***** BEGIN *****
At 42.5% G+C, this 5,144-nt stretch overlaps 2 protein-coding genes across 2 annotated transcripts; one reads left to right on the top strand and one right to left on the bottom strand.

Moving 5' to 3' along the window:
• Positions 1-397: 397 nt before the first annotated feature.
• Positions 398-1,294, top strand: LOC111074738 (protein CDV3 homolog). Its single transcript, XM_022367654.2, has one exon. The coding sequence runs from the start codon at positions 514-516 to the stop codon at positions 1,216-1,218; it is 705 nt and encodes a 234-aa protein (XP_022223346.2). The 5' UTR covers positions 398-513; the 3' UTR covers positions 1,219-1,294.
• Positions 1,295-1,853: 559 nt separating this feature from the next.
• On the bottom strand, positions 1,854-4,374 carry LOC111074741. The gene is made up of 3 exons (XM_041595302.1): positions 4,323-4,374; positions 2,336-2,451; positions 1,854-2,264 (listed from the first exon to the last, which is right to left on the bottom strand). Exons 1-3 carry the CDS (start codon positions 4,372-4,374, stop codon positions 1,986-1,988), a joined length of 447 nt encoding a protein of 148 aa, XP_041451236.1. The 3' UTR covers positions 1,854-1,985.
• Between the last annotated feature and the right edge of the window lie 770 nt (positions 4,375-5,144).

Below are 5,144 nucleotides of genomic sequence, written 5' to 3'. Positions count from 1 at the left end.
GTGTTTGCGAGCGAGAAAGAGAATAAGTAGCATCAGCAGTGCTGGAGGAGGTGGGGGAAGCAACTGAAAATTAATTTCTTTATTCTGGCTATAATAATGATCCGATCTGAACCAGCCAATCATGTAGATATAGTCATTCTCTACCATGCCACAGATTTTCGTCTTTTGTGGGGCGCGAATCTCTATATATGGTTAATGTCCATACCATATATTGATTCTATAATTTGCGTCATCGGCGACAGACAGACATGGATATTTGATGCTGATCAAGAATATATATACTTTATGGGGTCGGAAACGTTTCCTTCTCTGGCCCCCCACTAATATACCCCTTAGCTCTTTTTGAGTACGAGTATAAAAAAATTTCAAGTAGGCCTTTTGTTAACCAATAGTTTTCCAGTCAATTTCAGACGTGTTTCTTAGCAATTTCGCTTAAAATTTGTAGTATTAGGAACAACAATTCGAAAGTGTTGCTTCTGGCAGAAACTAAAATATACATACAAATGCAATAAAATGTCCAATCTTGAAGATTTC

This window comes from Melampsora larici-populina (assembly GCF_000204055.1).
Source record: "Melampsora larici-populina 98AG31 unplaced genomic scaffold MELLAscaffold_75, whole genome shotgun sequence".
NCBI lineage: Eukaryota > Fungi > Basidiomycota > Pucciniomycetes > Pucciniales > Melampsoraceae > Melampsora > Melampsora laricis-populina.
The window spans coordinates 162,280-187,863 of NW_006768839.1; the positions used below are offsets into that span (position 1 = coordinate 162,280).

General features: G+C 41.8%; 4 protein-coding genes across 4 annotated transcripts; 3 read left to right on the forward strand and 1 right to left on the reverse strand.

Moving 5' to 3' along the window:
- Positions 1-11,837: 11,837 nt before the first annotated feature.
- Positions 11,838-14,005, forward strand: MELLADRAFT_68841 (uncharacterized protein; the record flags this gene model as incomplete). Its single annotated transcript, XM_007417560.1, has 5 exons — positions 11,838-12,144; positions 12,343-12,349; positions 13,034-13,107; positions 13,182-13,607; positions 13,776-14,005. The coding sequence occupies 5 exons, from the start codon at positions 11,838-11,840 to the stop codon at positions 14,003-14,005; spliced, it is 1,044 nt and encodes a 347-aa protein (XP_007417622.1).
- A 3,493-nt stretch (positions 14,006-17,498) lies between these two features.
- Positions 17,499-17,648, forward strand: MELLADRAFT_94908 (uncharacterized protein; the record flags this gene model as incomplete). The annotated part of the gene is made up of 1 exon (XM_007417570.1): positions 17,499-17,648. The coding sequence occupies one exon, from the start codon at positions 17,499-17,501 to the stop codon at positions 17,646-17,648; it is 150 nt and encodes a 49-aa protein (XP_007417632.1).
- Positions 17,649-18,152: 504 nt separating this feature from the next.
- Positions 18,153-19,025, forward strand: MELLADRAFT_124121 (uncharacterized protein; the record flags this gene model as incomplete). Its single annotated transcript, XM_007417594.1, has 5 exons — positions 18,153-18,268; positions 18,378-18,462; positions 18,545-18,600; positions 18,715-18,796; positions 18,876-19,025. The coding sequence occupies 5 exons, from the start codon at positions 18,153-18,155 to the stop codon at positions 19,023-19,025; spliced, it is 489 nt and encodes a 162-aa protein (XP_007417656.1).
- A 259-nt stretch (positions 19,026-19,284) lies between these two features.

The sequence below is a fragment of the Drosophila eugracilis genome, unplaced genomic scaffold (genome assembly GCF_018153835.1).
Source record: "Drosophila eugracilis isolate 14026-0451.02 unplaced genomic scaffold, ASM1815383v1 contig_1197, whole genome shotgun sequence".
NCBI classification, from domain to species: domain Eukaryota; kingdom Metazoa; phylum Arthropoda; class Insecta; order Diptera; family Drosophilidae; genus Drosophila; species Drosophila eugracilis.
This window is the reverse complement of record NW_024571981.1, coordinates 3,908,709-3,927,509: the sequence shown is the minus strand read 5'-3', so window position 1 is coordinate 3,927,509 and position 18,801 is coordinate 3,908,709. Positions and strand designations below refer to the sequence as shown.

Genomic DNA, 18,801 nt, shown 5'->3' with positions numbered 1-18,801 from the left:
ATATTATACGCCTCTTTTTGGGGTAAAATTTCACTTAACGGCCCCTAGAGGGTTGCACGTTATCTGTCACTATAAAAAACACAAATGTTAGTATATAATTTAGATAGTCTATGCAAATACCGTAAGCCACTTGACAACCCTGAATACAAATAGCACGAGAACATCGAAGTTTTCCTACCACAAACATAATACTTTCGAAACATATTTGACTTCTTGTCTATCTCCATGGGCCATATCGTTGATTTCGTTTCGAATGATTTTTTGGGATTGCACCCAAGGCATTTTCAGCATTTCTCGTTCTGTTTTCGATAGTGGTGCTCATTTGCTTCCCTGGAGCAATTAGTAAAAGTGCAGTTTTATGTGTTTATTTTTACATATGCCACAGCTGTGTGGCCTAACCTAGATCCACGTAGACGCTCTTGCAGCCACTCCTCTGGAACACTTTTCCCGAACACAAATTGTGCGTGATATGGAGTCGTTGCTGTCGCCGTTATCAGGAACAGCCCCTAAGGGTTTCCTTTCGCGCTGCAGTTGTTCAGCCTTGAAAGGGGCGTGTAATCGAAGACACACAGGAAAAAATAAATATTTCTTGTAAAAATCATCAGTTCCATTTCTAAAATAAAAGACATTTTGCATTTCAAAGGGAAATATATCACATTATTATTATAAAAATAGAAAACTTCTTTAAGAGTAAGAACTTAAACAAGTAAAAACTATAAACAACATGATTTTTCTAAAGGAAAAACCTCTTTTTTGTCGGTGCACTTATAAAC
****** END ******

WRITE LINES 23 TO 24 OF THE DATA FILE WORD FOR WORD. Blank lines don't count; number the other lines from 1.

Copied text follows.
The sequence below is a fragment of the Drosophila eugracilis genome, unplaced genomic scaffold (genome assembly GCF_018153835.1).
Source record: "Drosophila eugracilis isolate 14026-0451.02 unplaced genomic scaffold, ASM1815383v1 contig_1197, whole genome shotgun sequence".